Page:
Polymethylene polyphenyl isocyanates having functionalities greater than two are desirable for several reasons. First, they are less volatile than diisocyanates, particularly toluene diisocyanate which is presently the predominantly used diisocyanate component with sucrose polyols, and polymethylene polyphenyl isocyanates produce more easily fire retarded polyurethane foams.

The use of sucrose polyols having from 8 to about 12 mols of propylene oxide per mol of sucrose is important since higher amounts of propylene oxide produce polyurethane foams which tend to be dimensionally unstable and change in volume or length dimensions if subjected to high temperature and high humidities. Therefore, in the production of rigid polyurethane foams, particularly for insulation purposes, it is highly desirable that the foams be fire retardant, have good dimensional stability, have more than closed cell and a k factor less than 0.13.

However, sucrose-based polyols having 7 to about 14 mols propylene oxide are incompatible with the polymethylene polyphenyl isocyanates such that they separate from the isocyanates quickly and fail to properly react in conventional pour systems to produce an attractive even-celled foam.

Therefore, it is an object of my invention to provide polyurethane foams which are fire retardant and have good dimensional stability, more than 90% closed cells and a k factor less than 0.13 which involve the reaction of a polymethylene polyphenyl isocyanate and a sucrose polyol blend formed by reacting from 8 to about 12 mols propylene oxide per mol of sucrose or a sucrose polyol formed by reacting from 9 to about 12 mol propylene oxide per mol of sucrose.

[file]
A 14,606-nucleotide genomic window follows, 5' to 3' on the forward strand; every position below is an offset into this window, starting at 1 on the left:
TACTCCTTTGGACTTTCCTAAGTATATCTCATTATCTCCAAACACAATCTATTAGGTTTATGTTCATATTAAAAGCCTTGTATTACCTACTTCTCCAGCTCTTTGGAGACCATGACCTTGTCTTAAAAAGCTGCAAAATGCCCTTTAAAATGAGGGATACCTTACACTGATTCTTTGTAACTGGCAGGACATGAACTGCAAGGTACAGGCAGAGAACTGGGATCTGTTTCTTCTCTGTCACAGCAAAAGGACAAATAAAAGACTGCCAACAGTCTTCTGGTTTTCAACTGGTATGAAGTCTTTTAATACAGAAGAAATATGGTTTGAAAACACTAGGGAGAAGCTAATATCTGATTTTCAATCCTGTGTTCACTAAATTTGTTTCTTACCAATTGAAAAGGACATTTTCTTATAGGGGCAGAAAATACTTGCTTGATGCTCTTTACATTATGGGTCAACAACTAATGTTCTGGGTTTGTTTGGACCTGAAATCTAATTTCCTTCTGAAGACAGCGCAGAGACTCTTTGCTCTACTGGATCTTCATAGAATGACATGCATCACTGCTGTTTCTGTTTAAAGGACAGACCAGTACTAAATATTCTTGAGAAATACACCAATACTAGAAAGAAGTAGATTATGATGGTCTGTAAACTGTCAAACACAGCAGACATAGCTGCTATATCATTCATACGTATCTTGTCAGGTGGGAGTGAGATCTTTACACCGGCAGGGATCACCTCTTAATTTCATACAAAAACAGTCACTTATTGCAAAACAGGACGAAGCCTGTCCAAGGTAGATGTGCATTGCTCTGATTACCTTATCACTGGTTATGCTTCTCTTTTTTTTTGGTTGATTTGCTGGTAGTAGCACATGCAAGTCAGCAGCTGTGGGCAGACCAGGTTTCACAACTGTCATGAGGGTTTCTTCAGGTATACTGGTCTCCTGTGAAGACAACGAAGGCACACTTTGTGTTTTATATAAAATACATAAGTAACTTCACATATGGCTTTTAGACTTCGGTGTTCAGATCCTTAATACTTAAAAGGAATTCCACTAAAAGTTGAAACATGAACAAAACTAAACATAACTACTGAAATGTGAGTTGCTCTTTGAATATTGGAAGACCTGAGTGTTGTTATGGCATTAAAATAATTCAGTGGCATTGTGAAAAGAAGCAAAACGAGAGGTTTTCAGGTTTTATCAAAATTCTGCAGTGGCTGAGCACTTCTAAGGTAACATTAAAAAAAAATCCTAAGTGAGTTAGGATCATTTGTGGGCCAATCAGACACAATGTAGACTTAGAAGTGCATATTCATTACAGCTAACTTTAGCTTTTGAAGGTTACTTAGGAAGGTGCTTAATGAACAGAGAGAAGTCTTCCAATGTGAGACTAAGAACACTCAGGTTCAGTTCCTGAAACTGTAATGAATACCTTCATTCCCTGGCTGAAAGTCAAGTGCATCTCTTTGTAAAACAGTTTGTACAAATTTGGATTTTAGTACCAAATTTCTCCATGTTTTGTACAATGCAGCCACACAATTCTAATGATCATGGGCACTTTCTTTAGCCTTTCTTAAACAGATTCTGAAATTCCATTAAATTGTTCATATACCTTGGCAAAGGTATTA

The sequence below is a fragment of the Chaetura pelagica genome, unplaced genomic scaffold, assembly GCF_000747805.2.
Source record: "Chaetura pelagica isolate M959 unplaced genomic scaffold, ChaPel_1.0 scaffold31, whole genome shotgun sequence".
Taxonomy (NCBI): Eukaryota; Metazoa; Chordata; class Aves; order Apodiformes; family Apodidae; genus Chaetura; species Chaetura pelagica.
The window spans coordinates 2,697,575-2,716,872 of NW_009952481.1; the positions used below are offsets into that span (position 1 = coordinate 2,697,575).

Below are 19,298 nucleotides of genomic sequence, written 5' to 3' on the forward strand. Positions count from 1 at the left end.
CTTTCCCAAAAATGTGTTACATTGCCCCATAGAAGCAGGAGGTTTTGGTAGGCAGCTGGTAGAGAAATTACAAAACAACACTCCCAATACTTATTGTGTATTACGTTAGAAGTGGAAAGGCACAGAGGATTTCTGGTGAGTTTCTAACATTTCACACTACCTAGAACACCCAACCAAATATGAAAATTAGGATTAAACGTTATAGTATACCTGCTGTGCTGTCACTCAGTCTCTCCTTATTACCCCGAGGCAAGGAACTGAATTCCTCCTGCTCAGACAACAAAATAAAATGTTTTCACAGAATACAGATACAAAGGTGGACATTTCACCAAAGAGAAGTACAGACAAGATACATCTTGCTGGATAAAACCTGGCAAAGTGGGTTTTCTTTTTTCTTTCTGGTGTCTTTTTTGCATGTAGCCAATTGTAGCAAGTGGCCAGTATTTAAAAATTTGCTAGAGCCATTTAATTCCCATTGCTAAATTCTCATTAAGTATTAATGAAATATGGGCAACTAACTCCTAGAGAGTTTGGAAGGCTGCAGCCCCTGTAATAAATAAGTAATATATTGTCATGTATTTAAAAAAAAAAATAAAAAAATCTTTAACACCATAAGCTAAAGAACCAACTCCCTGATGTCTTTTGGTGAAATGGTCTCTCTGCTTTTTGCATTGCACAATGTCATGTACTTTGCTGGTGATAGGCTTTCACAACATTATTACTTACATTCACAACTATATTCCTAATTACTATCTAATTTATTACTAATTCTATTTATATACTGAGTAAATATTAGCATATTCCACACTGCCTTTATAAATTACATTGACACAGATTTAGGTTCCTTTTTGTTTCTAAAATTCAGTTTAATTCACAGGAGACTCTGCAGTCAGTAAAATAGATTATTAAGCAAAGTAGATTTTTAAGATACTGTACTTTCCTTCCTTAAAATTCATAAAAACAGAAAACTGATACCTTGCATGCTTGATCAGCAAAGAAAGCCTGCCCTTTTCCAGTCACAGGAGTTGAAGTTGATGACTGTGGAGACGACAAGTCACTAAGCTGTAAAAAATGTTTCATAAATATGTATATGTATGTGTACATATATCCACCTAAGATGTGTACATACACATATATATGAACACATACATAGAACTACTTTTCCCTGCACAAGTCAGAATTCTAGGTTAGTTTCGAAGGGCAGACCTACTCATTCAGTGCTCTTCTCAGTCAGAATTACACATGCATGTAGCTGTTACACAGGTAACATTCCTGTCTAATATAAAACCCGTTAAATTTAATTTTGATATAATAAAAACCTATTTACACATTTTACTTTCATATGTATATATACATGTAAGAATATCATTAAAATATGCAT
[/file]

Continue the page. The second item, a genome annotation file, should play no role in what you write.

Other objects and advantages of my invention would become apparent to those skilled in the art by reading the following description and examples.

SUMMARY OF THE INVENTION This invention relates to the production of a rigid fire retardant polyurethane foam having good dimensional stability, more than 90% closed cells and a k factor less than 0.13. The production of this polyurethane foam involves the reaction of a sucrose polyol having from about 9 to about 12 mols of propylene oxide per mol of sucrose or a polyol blend containing at least about 60% by weight sucrose polyol having from 8 to about 12 mols of propylene oxide per mol of sucrose with an isocyanato terminated prepolymer formed by the reaction of an excess of a polymethylene polyphenyl isocyanate with a reactive phosphorus-containing polyol having more than one hydroxyl group reactive with an isocyanato group. The foams produced in the above reaction have been found to be fire retardant while still maintaining good dimensional stability and insulation properties; i.e., high percentage of closed cells and a low k factor.

DESCRIPTION OF THE INVENTION The advantages of my invention are apparent. I avoid the use of the more toxic diisocyanates while I am able to use a sucrose polyol having a high quantity of sucrose in proportion to the propylene oxide in the polyol. The foam produced has good dimensional stability and is fire retardant. It also has exemplary insulation qualities as shown by the greater than 90% closed cell structure and the k factor less than 0.13.